But to focus on this aspect is to miss the more boundless and joyful potential that such outdoor worship can offer.

The first processions in the vicinity of a church in early Ireland and Britain were much more of a tour of natural sites of importance to the community rather than any sort of boundary-marking; an exercise that paid respects to spiritually significant places within the remit of any given church community.

These processions visited sites of what might be called sacred power, such as holy wells, ancient trees, stone crosses, and places where significant events had occurred.

A Rogationtide procession today could be framed in just such terms: a means of marking out places that are important to a modern community, bestowing a blessing on a recycling centre or a sports pitch, a reservoir or a bridge, a field or a hill. And, indeed, there are services suitable for all such places found throughout my book.

In promoting the practice of incorporating important landscapes and landmarks into the life of the worshipping community, one can open up an entire world of outdoor spirituality that offers something both new and exciting, but also very old and much neglected in Christian tradition. As such, it touches on a spiritual activity that seems to have remarkably enduring popular appeal, reaching people who might be less keen on formal church attendance. It offers, if you like, a pilgrimage on a parish level.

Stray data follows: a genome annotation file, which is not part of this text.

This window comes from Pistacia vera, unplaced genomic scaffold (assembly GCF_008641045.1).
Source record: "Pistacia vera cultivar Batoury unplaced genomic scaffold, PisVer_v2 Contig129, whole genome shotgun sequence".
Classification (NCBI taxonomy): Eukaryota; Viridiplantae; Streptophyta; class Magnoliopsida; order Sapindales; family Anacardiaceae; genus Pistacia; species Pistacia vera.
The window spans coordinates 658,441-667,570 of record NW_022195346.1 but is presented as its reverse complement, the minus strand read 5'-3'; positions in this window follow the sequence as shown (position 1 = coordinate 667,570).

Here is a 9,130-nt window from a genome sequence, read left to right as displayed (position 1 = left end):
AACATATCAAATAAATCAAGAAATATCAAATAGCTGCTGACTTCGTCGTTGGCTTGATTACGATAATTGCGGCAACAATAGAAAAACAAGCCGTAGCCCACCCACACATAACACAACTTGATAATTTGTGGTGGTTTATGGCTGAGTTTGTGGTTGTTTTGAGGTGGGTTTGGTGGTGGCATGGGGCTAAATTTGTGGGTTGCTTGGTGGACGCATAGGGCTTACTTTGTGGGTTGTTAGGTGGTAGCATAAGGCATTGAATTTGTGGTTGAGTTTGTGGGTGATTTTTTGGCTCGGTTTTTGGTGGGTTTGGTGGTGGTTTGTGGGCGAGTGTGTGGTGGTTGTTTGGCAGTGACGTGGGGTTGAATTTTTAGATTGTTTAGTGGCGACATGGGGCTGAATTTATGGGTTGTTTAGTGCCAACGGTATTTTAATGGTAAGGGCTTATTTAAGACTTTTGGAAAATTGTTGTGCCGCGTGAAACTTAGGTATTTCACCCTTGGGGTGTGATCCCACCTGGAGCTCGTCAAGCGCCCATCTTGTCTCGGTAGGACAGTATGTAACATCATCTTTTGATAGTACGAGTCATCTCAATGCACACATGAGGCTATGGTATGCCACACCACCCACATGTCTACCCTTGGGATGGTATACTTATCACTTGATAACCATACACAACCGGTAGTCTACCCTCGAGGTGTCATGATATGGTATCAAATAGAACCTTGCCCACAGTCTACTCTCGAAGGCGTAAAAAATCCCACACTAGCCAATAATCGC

And where better to start nurturing such devotion than the churchyard itself? With that in mind, the first liturgy in the book is a short blessing service for bees and beehives, drawn from the Russian Orthodox tradition, with a suggestion that installing a churchyard bee house could be a powerful statement of intent.

The service begins by focusing on the usefulness of bees to human needs, which could be a rather narrow motivation for environmental action; but, like so many of the services that I have discovered, it widens its scope considerably to reflect on the place of the natural world in God’s creation, on aesthetic as well as utilitarian values.

Installing and blessing a small bee house could, therefore, be a small matter with very large significance — rather like the pollinators themselves, given their importance in keeping ecosystems alive.